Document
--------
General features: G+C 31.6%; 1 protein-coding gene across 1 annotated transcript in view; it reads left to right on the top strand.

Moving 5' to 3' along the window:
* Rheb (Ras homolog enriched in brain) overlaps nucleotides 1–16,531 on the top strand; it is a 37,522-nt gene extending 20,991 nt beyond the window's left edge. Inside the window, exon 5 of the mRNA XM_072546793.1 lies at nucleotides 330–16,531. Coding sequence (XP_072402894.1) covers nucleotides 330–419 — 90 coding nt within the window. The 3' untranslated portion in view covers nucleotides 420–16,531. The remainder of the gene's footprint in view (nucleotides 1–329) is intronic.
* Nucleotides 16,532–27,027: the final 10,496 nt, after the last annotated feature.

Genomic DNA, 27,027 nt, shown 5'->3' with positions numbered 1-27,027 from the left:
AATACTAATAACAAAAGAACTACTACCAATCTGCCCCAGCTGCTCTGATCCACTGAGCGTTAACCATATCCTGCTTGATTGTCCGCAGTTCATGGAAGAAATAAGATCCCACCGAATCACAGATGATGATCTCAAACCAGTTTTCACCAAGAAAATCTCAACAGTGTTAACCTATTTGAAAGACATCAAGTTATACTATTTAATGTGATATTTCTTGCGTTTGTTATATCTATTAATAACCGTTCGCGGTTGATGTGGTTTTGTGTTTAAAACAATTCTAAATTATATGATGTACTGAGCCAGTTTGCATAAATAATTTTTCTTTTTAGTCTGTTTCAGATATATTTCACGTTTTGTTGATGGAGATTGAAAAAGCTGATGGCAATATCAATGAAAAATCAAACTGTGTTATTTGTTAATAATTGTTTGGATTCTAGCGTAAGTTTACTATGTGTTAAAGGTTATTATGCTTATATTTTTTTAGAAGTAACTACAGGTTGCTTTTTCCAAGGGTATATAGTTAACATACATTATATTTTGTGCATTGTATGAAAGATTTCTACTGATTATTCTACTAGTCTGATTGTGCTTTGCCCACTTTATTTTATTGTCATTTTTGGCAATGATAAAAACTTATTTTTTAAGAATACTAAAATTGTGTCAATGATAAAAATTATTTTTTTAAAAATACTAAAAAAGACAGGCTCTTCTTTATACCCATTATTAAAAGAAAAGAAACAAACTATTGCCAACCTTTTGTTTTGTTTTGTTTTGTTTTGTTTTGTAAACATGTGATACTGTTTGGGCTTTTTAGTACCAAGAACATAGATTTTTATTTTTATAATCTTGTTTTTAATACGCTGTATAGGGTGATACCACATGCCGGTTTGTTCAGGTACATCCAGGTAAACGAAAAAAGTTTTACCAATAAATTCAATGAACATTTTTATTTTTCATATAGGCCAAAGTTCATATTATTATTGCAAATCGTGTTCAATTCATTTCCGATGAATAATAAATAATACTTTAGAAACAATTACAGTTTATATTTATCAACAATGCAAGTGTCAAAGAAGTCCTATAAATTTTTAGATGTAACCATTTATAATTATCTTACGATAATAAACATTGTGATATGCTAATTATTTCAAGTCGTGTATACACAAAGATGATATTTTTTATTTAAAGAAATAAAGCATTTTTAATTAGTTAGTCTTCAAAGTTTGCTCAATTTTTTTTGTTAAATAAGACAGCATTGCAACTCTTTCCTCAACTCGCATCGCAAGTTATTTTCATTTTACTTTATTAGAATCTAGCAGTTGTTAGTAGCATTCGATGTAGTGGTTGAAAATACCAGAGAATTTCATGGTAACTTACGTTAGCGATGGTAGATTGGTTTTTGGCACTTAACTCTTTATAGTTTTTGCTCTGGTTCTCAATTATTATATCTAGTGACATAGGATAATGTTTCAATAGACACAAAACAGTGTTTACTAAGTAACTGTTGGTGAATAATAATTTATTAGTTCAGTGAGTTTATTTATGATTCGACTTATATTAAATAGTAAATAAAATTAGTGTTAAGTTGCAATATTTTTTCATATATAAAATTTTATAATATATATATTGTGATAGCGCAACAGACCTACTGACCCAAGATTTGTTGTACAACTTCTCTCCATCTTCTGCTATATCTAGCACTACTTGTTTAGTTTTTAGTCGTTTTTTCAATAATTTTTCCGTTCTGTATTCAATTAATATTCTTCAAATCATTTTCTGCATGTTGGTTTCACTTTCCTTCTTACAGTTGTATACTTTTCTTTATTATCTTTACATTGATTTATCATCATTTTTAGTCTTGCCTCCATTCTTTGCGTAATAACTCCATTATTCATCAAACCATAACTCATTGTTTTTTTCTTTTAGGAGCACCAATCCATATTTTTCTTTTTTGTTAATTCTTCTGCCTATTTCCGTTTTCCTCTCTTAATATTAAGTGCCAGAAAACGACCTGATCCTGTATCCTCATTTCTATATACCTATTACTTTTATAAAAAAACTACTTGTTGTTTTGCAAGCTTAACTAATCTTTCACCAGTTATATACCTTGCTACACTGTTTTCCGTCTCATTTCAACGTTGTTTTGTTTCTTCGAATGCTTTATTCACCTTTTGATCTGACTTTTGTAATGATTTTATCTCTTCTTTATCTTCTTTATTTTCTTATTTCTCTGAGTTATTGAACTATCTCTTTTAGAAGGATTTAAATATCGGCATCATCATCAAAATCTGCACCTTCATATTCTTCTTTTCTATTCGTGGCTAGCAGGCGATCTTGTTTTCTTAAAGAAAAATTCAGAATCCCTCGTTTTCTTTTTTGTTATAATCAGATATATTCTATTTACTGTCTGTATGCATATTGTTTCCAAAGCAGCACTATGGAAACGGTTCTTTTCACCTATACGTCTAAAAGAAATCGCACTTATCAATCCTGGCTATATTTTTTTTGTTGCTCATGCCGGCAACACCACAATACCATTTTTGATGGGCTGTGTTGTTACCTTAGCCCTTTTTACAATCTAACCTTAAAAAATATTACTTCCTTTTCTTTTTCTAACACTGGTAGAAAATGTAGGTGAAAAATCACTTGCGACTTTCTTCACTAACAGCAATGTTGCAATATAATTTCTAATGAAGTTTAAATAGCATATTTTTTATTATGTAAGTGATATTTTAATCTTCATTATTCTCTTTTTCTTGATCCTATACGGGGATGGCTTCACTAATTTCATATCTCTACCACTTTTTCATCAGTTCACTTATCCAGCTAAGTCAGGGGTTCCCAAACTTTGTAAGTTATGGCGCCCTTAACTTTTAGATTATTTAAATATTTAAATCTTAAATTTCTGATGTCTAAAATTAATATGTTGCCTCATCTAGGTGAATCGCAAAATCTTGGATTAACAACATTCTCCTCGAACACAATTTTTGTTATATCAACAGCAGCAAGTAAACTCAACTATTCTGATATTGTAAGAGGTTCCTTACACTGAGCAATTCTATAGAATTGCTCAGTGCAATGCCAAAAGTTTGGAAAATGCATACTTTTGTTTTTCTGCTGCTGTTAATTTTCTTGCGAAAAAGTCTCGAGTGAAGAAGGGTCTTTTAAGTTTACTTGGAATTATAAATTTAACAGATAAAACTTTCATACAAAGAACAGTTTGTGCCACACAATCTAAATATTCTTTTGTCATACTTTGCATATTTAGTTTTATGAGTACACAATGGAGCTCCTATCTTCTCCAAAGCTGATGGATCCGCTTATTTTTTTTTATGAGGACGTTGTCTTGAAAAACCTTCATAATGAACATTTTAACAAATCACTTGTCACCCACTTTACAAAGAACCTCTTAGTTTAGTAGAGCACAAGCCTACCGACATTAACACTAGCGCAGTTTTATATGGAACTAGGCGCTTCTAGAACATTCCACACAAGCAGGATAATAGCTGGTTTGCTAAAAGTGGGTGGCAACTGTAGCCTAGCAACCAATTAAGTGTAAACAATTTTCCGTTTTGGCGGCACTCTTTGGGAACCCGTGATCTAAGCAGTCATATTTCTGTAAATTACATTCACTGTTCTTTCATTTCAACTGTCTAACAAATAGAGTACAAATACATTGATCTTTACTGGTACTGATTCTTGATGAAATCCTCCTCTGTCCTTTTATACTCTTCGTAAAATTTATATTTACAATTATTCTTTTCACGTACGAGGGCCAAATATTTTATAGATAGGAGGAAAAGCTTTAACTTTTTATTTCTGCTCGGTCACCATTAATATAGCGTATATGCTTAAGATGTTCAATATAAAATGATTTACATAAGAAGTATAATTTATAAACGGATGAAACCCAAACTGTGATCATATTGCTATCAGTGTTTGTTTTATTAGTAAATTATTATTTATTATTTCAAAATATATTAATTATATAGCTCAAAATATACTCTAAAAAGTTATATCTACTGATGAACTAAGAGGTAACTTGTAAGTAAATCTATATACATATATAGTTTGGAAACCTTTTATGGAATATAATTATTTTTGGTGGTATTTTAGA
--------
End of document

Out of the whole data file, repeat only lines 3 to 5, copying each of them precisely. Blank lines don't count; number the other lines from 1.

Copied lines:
* Rheb (Ras homolog enriched in brain) overlaps nucleotides 1–16,531 on the top strand; it is a 37,522-nt gene extending 20,991 nt beyond the window's left edge. Inside the window, exon 5 of the mRNA XM_072546793.1 lies at nucleotides 330–16,531. Coding sequence (XP_072402894.1) covers nucleotides 330–419 — 90 coding nt within the window. The 3' untranslated portion in view covers nucleotides 420–16,531. The remainder of the gene's footprint in view (nucleotides 1–329) is intronic.
* Nucleotides 16,532–27,027: the final 10,496 nt, after the last annotated feature.

Genomic DNA, 27,027 nt, shown 5'->3' with positions numbered 1-27,027 from the left: